• jeffrey

    liprap says, “I WANT people to hear of Perry – the ones who actually LIVE IN THIS CITY” The question is, does Perry want people who live in this city to hear of Perry? It doesn’t seem like it. And that’s the real shame of it. Even if he were destined to be a long-shot candidate, Perry clearly has a lot to contribute to the discussion. If he had put any effort at all into invigorating his campaign, he might have been able to make that contribution meaningfully. By choosing not to do that, he’s essentially telling New Orleans that it isn’t as important to him as his cred with the in-crowd seems to be.

  • alan

    I think this perspective is spot on. As a young white pseudo-lib I attended a couple of weakly organized events publicized only on Facebook. I donated money and offered to volunteer. This began some 9 months ago. I hesitate to make the comparison — in part because I find Perry’s invocation of Obama a little insulting — but our current president faced a loosely analogous situation. He organized and hustled for months before the established candidates started paying their dues. Perry could have had a half-year jumpstart on his retail effort, but he chose instead to attend fundraising parties on the East Coast at the expense of raising his profile among voters. I found his campaign extremely disappointing, if only because the mix of his thoughtful positions and unique electoral circumstances led me to high expectations. By the end of December though, I found myself wondering if his mayoral effort was even in good faith.

    There is nothing wrong with a long-shot candidacy that is a sure loss. It affords you a chance to raise your profile for the next round, to influence the conversation, and to motivate civic participation. Maybe Perry just played that hand, and was disinclined to change course when presented with the opportunity to make a much more significant impact than he did. Or maybe he just didn’t see it.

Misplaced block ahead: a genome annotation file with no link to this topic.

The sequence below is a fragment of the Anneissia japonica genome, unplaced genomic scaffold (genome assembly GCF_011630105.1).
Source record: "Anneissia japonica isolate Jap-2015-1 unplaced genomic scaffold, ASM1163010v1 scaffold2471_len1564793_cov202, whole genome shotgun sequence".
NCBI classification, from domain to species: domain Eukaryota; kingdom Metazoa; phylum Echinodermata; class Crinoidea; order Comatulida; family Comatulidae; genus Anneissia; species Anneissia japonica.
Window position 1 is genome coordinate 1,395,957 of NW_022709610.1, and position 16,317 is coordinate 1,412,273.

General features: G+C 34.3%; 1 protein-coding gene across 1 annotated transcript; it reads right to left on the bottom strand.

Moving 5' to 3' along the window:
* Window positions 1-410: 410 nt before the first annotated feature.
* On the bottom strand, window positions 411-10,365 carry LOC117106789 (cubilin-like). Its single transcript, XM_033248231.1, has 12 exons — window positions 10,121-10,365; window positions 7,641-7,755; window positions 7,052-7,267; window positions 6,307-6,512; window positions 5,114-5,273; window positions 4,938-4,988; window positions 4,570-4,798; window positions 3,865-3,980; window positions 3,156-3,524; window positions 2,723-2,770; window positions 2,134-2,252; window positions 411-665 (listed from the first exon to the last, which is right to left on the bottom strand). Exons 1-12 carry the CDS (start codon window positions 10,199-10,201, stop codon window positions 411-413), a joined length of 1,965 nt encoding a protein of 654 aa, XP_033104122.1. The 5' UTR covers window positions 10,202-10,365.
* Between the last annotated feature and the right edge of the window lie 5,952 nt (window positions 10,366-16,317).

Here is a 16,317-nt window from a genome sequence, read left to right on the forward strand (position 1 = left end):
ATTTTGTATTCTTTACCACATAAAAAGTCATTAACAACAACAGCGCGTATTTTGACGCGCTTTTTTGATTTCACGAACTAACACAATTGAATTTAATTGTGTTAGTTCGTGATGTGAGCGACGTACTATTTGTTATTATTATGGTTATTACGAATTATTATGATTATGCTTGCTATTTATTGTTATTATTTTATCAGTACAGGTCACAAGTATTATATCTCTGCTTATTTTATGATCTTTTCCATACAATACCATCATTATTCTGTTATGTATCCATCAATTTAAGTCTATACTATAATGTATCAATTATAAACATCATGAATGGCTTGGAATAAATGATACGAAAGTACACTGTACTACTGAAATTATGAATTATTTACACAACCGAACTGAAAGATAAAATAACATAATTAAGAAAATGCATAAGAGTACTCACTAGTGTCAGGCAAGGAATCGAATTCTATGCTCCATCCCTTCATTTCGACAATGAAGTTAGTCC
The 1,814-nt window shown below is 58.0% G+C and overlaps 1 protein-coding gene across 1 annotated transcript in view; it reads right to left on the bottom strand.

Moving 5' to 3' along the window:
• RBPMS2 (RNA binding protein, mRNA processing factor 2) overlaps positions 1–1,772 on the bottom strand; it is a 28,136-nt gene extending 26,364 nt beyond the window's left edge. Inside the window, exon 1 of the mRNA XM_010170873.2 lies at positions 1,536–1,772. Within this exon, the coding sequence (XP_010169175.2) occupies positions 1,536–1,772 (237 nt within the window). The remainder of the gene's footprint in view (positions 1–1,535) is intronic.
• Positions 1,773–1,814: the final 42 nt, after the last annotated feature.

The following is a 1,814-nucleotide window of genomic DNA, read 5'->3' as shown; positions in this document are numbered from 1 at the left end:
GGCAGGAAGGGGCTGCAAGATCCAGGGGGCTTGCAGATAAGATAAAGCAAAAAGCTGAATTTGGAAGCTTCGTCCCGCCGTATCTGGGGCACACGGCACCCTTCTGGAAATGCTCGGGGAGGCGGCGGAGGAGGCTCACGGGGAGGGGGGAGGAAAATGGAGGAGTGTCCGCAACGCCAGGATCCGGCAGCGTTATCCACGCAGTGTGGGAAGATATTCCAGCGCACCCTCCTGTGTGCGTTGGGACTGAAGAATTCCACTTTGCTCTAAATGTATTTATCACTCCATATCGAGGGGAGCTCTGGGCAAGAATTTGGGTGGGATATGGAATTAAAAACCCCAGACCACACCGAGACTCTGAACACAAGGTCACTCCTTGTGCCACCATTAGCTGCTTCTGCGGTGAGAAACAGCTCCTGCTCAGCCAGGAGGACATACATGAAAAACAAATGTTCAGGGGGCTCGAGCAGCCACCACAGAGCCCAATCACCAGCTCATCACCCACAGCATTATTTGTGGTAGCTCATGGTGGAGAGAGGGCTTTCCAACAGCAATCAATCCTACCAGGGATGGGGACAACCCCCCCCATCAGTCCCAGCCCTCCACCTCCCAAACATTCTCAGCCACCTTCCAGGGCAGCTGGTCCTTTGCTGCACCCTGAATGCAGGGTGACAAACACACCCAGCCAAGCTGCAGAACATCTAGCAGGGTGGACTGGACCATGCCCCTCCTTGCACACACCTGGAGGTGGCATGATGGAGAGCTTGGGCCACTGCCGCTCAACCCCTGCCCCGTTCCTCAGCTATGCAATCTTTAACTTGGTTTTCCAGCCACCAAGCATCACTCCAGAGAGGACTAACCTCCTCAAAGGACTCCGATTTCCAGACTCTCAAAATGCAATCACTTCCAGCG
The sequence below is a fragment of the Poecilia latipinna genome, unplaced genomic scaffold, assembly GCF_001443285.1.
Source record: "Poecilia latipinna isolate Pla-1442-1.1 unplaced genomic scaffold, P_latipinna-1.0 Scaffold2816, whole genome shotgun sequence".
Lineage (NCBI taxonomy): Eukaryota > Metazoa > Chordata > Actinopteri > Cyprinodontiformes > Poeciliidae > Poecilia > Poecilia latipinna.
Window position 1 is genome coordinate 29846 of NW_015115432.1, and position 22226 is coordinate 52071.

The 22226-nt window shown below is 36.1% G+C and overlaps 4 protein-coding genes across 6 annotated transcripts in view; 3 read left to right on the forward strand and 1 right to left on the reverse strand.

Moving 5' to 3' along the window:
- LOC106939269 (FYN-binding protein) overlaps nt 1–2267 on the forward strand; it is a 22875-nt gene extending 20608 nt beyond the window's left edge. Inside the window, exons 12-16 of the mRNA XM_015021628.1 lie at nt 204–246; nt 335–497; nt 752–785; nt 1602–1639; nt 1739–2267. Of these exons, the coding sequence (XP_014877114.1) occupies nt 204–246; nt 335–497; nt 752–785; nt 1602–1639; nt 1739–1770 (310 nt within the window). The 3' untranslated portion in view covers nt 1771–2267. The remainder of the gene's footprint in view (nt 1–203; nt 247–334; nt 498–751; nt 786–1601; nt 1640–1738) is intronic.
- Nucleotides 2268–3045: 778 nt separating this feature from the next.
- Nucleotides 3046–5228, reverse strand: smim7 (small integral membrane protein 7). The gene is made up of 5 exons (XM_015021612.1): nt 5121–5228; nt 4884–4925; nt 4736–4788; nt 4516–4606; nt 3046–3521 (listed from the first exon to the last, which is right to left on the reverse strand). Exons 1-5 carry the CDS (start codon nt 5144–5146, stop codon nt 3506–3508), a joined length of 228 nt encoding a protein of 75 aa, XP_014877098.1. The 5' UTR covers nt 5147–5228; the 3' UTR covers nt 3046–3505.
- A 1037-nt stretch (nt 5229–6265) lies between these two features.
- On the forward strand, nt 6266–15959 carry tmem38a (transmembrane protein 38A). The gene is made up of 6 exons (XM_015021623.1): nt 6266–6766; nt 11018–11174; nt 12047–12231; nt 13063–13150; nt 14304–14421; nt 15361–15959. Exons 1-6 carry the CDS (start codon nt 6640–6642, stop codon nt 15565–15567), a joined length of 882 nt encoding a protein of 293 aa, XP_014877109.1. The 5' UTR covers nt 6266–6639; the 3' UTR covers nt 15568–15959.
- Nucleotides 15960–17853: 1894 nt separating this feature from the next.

• Hey, he would prefer to use Huff Post to attack his opponent Henry with local Blog links to American Zombie…like today, and he doesn’t even do it himself but uses his “partner”.
    Here are the statement-links in brackets and the link since I can’t do that fancy stuff.
    [Some of our opponents are playing the race card from the bottom of the deck.]
    Indeed Perry was the first person I saw play The Card, in his very Huff Post, the day Murray pulled out.
    [padding their resume and misrepresenting their professional credentials and accomplishments,]
    Brilliant when you consider, he doesn’t have to point at Henry, but instead uses the local blogger who is pointing at Henry, and Perry doesn’t even have to do this himself but instead through the mouth of a babe.
    Hell who needs roadsigns? I know where this dog is lying.
    Oh and after he’s linked the Zombie you can give $5, $25 or $50 to help the Mayor’s Race in New Orleans not degenerate into a Race’s Mayor… or something like that.

    The Lens is lookin’Sharp yes indeed!
    Thank you.

  • BTW, y’all, American Zombie didn’t have anything to do with being linked-to, other than Sterling Nola Blogging.
    I didn’t want it to look like I at all inferred a connection between that Forking Boyscout Perry and an actual valued local asset.

  • Editilla, you actually think the HuffPost piece is somehow playing “The Card”? So you think Henry WASN’T playing “The Card”? I think you’re way out there on this one. By your definition, your linking to the HuffPost piece is itself a form of playing “The Card.”

    And this beef you have about the links to Zombie is absurd. What, that can only be done in Orleans Parish–but once one gets on the national stage (HuffPost) it’s off limits or some underhanded form of trickery? Huh?

    [full disclosure: I’ve given $20 to the Perry campaign and let it use some pictures I took]

  • Hey dsb!
    I should have left better links.
    This is the Huff Piece that I considered a deal on the game of Racial 3 Card Monte, opened by Mr Perry the day of (or day after) Murray pulled out:
    (It’s Time to be Honest About Race in New Orleans)
    What ever Actually reason caused Murray to pull out, it started an understandable movement amongst the other candidates. Indeed, within days it began to seem to me that Henry and Perry were almost “out-race baiting each other”.
    Perry was attempting to juxtapose his place opposite, natural.
    But what I find unnatural is, in light of the article above, and other obvious realities, is that Perry is not investing much here, especially with Huff Post –hell they might even Pay him who knows.